THE OCEAN AND ITS MEANING IN NATURE [caption- title].

[Boston. 1849]. 18pp. Sewn self-wrappers. Sewing partially absent, externally dusty, transparent but significant tidemark affects upper third of textblock, a few creased nicks along spine; a sound copy of a fragile item. Item #WRCLIT72144

First separate printing, as an offprint (according to OCLC) from the MASS. QUARTERLY REVIEW, June, 1849. Inscribed faintly in the upper margin of the first leaf: "G.B. Emerson with the regards of the Author." Desor, a Swiss geologist and naturalist, collaborated with Agassiz in Europe, and accompanied him to the US in 1847. He worked on the coastal survey, and helped with the geological survey of the mineral district of Lake Superior. The recipient was almost certainly educator and naturalist, George Barrell Emerson (1797- 1881). "The study of natural ecology became a focus of Emerson's adult life, and his influence extended into this area as well. Emerson was an environmentalist with the attitude of a romantic and the aptitude of a scientist. As a romantic he believed that 'every object is full of beauty, every sound has an echo in the heart of a child.' Seven years after its formation in 1830, the Boston Society of Natural History chose Emerson as its president. During his six-year tenure as president and scientist, he commissioned a zoological and botanical survey of Massachusetts and spent considerable time on his own botanical research. At one point during the survey he rejected an offer of the professorship of natural history and the directorship of the Botanical Garden at Harvard University" - AMERICAN NATIONAL BIOGRAPHY (online). There is one ink correction in the text. OCLC locates four copies of this separate, three of them at Harvard. OCLC: 80560036.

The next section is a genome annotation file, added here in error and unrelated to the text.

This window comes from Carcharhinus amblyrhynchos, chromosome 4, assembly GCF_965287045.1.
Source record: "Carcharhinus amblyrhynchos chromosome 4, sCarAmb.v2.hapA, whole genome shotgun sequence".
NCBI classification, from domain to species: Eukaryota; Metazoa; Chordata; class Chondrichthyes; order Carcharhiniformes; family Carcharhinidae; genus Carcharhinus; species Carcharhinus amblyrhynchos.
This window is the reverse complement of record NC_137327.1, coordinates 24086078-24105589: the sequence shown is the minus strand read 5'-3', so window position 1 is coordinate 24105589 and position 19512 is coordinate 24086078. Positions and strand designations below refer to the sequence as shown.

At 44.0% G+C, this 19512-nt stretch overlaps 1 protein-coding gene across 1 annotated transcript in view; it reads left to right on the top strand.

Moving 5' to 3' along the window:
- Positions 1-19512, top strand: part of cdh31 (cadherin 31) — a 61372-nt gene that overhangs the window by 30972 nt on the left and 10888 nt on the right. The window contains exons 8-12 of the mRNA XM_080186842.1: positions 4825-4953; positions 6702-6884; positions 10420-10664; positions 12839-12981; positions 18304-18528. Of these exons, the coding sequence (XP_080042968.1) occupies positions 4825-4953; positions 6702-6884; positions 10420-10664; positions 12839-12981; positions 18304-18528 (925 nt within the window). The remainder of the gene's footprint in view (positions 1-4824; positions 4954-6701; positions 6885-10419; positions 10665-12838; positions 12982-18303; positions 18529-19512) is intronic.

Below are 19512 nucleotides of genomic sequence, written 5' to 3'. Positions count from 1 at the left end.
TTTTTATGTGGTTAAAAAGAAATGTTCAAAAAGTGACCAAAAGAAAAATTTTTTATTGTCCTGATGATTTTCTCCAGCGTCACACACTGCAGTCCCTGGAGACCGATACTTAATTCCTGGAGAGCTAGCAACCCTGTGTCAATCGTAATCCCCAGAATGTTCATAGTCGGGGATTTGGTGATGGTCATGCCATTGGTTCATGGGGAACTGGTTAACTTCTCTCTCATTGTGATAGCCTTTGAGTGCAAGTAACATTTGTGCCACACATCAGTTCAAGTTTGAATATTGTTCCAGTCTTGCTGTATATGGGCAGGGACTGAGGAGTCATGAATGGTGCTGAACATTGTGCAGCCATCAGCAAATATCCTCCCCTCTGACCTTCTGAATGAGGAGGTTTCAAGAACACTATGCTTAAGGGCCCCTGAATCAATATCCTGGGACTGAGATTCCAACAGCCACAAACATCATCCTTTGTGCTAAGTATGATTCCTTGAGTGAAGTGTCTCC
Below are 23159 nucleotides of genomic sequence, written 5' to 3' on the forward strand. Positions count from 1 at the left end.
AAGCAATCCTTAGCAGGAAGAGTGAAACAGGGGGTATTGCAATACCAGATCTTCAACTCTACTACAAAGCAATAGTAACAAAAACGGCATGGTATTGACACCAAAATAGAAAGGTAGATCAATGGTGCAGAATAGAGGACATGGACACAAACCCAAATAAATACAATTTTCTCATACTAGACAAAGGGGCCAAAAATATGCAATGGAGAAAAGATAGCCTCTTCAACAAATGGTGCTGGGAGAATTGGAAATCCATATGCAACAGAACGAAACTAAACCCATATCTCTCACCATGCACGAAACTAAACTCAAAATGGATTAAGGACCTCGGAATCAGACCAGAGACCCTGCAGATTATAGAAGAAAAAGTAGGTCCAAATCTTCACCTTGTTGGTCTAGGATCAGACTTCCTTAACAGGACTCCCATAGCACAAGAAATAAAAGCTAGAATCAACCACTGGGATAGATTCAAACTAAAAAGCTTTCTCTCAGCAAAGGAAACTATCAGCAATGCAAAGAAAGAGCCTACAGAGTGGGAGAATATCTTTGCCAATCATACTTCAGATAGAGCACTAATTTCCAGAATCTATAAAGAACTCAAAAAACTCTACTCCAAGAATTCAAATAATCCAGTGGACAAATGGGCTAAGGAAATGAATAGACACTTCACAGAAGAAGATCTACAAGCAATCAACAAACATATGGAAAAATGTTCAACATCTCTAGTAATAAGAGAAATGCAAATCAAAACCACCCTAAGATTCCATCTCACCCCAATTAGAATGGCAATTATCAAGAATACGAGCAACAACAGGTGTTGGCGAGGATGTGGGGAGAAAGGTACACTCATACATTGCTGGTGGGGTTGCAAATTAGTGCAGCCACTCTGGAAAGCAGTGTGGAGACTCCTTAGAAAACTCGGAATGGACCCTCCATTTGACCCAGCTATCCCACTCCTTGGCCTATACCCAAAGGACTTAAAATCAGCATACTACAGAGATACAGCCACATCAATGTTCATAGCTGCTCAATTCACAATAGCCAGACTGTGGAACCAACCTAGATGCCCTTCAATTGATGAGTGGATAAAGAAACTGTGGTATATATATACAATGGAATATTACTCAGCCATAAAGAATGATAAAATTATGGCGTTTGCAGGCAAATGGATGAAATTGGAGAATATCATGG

Price: $175.00